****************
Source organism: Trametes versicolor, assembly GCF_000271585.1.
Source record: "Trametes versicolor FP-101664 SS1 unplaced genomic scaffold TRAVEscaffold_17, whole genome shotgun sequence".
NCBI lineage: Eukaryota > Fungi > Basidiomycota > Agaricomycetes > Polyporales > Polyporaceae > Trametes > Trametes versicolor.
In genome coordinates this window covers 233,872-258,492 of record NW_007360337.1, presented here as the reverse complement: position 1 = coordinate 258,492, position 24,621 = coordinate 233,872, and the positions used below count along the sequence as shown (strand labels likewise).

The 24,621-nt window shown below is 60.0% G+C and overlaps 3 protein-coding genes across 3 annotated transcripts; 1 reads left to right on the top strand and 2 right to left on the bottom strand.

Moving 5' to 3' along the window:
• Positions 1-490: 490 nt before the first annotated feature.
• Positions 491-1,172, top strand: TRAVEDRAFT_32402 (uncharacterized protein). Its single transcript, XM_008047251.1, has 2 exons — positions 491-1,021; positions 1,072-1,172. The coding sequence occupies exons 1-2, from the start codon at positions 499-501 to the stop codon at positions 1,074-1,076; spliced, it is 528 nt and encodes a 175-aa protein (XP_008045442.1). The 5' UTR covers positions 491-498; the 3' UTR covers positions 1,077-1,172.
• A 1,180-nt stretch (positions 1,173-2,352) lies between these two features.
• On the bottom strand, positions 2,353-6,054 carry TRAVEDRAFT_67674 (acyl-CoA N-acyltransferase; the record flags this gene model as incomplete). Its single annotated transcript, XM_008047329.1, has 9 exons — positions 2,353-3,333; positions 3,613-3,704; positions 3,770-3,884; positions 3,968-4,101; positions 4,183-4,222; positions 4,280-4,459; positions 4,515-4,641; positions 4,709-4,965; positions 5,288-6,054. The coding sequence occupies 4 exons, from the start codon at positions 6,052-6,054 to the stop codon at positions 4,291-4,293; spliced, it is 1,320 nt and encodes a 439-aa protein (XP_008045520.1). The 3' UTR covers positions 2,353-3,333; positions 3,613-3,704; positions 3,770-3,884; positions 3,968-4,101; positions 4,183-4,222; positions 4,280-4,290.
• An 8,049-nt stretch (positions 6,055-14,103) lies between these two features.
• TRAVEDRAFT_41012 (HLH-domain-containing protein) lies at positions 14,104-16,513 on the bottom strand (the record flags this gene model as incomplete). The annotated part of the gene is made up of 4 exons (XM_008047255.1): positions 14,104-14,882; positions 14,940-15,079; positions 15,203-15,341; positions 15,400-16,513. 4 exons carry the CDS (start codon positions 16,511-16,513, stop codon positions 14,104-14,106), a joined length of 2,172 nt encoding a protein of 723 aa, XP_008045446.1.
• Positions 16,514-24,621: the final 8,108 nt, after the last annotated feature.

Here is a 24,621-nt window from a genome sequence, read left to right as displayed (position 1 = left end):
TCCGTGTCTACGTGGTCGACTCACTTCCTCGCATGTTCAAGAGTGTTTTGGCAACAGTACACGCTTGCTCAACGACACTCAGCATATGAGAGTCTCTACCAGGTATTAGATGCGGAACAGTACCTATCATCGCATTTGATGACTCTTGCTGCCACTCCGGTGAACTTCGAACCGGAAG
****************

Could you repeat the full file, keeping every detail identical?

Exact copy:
Source organism: Trametes versicolor, assembly GCF_000271585.1.
Source record: "Trametes versicolor FP-101664 SS1 unplaced genomic scaffold TRAVEscaffold_17, whole genome shotgun sequence".
NCBI lineage: Eukaryota > Fungi > Basidiomycota > Agaricomycetes > Polyporales > Polyporaceae > Trametes > Trametes versicolor.
In genome coordinates this window covers 233,872-258,492 of record NW_007360337.1, presented here as the reverse complement: position 1 = coordinate 258,492, position 24,621 = coordinate 233,872, and the positions used below count along the sequence as shown (strand labels likewise).

The 24,621-nt window shown below is 60.0% G+C and overlaps 3 protein-coding genes across 3 annotated transcripts; 1 reads left to right on the top strand and 2 right to left on the bottom strand.

Moving 5' to 3' along the window:
• Positions 1-490: 490 nt before the first annotated feature.
• Positions 491-1,172, top strand: TRAVEDRAFT_32402 (uncharacterized protein). Its single transcript, XM_008047251.1, has 2 exons — positions 491-1,021; positions 1,072-1,172. The coding sequence occupies exons 1-2, from the start codon at positions 499-501 to the stop codon at positions 1,074-1,076; spliced, it is 528 nt and encodes a 175-aa protein (XP_008045442.1). The 5' UTR covers positions 491-498; the 3' UTR covers positions 1,077-1,172.
• A 1,180-nt stretch (positions 1,173-2,352) lies between these two features.
• On the bottom strand, positions 2,353-6,054 carry TRAVEDRAFT_67674 (acyl-CoA N-acyltransferase; the record flags this gene model as incomplete). Its single annotated transcript, XM_008047329.1, has 9 exons — positions 2,353-3,333; positions 3,613-3,704; positions 3,770-3,884; positions 3,968-4,101; positions 4,183-4,222; positions 4,280-4,459; positions 4,515-4,641; positions 4,709-4,965; positions 5,288-6,054. The coding sequence occupies 4 exons, from the start codon at positions 6,052-6,054 to the stop codon at positions 4,291-4,293; spliced, it is 1,320 nt and encodes a 439-aa protein (XP_008045520.1). The 3' UTR covers positions 2,353-3,333; positions 3,613-3,704; positions 3,770-3,884; positions 3,968-4,101; positions 4,183-4,222; positions 4,280-4,290.
• An 8,049-nt stretch (positions 6,055-14,103) lies between these two features.
• TRAVEDRAFT_41012 (HLH-domain-containing protein) lies at positions 14,104-16,513 on the bottom strand (the record flags this gene model as incomplete). The annotated part of the gene is made up of 4 exons (XM_008047255.1): positions 14,104-14,882; positions 14,940-15,079; positions 15,203-15,341; positions 15,400-16,513. 4 exons carry the CDS (start codon positions 16,511-16,513, stop codon positions 14,104-14,106), a joined length of 2,172 nt encoding a protein of 723 aa, XP_008045446.1.
• Positions 16,514-24,621: the final 8,108 nt, after the last annotated feature.

Here is a 24,621-nt window from a genome sequence, read left to right as displayed (position 1 = left end):
TCCGTGTCTACGTGGTCGACTCACTTCCTCGCATGTTCAAGAGTGTTTTGGCAACAGTACACGCTTGCTCAACGACACTCAGCATATGAGAGTCTCTACCAGGTATTAGATGCGGAACAGTACCTATCATCGCATTTGATGACTCTTGCTGCCACTCCGGTGAACTTCGAACCGGAAG